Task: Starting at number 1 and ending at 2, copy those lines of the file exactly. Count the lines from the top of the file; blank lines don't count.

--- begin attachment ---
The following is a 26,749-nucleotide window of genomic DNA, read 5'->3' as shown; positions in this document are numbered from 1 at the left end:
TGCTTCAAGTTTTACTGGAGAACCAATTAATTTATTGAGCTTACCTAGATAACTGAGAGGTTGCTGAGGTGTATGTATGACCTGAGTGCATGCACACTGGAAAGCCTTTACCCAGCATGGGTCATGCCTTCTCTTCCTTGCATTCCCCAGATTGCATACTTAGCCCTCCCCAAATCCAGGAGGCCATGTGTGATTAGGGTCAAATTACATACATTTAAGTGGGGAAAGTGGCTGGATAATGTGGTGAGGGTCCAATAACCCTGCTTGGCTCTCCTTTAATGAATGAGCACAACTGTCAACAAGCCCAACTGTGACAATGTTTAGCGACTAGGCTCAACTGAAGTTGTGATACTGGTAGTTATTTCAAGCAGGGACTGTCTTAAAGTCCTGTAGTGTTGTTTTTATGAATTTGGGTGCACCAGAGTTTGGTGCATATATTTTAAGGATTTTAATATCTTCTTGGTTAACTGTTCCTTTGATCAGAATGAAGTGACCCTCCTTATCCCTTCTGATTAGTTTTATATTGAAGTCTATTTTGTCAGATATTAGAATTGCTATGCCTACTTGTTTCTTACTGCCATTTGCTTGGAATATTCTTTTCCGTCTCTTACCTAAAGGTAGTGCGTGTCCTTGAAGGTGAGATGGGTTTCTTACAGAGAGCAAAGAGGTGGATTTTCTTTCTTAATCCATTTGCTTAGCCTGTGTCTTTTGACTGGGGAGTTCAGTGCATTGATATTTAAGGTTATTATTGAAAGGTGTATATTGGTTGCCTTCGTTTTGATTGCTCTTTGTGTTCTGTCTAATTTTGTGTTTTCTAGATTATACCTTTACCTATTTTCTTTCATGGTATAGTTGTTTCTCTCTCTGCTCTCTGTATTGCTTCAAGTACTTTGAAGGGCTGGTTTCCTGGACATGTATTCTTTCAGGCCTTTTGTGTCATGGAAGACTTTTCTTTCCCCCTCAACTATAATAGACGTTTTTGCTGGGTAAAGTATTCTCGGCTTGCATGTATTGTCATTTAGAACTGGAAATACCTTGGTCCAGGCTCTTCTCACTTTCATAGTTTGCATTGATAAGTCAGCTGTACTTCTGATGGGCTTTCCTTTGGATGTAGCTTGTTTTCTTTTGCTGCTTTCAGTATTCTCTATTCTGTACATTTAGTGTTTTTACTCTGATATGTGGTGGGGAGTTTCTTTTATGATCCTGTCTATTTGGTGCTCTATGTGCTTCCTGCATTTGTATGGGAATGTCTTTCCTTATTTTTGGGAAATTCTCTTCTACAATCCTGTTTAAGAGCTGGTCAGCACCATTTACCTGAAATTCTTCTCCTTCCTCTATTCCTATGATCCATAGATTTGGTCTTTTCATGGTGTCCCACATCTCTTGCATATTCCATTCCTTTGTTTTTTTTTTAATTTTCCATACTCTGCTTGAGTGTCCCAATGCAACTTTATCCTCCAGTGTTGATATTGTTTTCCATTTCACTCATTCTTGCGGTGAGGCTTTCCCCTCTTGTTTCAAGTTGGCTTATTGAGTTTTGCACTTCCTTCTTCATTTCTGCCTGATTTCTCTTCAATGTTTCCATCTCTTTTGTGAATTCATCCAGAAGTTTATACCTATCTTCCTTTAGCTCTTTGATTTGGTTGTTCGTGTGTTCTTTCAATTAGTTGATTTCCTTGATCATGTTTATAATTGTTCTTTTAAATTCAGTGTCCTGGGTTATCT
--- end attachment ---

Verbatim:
The following is a 26,749-nucleotide window of genomic DNA, read 5'->3' as shown; positions in this document are numbered from 1 at the left end:
TGCTTCAAGTTTTACTGGAGAACCAATTAATTTATTGAGCTTACCTAGATAACTGAGAGGTTGCTGAGGTGTATGTATGACCTGAGTGCATGCACACTGGAAAGCCTTTACCCAGCATGGGTCATGCCTTCTCTTCCTTGCATTCCCCAGATTGCATACTTAGCCCTCCCCAAATCCAGGAGGCCATGTGTGATTAGGGTCAAATTACATACATTTAAGTGGGGAAAGTGGCTGGATAATGTGGTGAGGGTCCAATAACCCTGCTTGGCTCTCCTTTAATGAATGAGCACAACTGTCAACAAGCCCAACTGTGACAATGTTTAGCGACTAGGCTCAACTGAAGTTGTGATACTGGTAGTTATTTCAAGCAGGGACTGTCTTAAAGTCCTGTAGTGTTGTTTTTATGAATTTGGGTGCACCAGAGTTTGGTGCATATATTTTAAGGATTTTAATATCTTCTTGGTTAACTGTTCCTTTGATCAGAATGAAGTGACCCTCCTTATCCCTTCTGATTAGTTTTATATTGAAGTCTATTTTGTCAGATATTAGAATTGCTATGCCTACTTGTTTCTTACTGCCATTTGCTTGGAATATTCTTTTCCGTCTCTTACCTAAAGGTAGTGCGTGTCCTTGAAGGTGAGATGGGTTTCTTACAGAGAGCAAAGAGGTGGATTTTCTTTCTTAATCCATTTGCTTAGCCTGTGTCTTTTGACTGGGGAGTTCAGTGCATTGATATTTAAGGTTATTATTGAAAGGTGTATATTGGTTGCCTTCGTTTTGATTGCTCTTTGTGTTCTGTCTAATTTTGTGTTTTCTAGATTATACCTTTACCTATTTTCTTTCATGGTATAGTTGTTTCTCTCTCTGCTCTCTGTATTGCTTCAAGTACTTTGAAGGGCTGGTTTCCTGGACATGTATTCTTTCAGGCCTTTTGTGTCATGGAAGACTTTTCTTTCCCCCTCAACTATAATAGACGTTTTTGCTGGGTAAAGTATTCTCGGCTTGCATGTATTGTCATTTAGAACTGGAAATACCTTGGTCCAGGCTCTTCTCACTTTCATAGTTTGCATTGATAAGTCAGCTGTACTTCTGATGGGCTTTCCTTTGGATGTAGCTTGTTTTCTTTTGCTGCTTTCAGTATTCTCTATTCTGTACATTTAGTGTTTTTACTCTGATATGTGGTGGGGAGTTTCTTTTATGATCCTGTCTATTTGGTGCTCTATGTGCTTCCTGCATTTGTATGGGAATGTCTTTCCTTATTTTTGGGAAATTCTCTTCTACAATCCTGTTTAAGAGCTGGTCAGCACCATTTACCTGAAATTCTTCTCCTTCCTCTATTCCTATGATCCATAGATTTGGTCTTTTCATGGTGTCCCACATCTCTTGCATATTCCATTCCTTTGTTTTTTTTTTAATTTTCCATACTCTGCTTGAGTGTCCCAATGCAACTTTATCCTCCAGTGTTGATATTGTTTTCCATTTCACTCATTCTTGCGGTGAGGCTTTCCCCTCTTGTTTCAAGTTGGCTTATTGAGTTTTGCACTTCCTTCTTCATTTCTGCCTGATTTCTCTTCAATGTTTCCATCTCTTTTGTGAATTCATCCAGAAGTTTATACCTATCTTCCTTTAGCTCTTTGATTTGGTTGTTCGTGTGTTCTTTCAATTAGTTGATTTCCTTGATCATGTTTATAATTGTTCTTTTAAATTCAGTGTCCTGGGTTATCT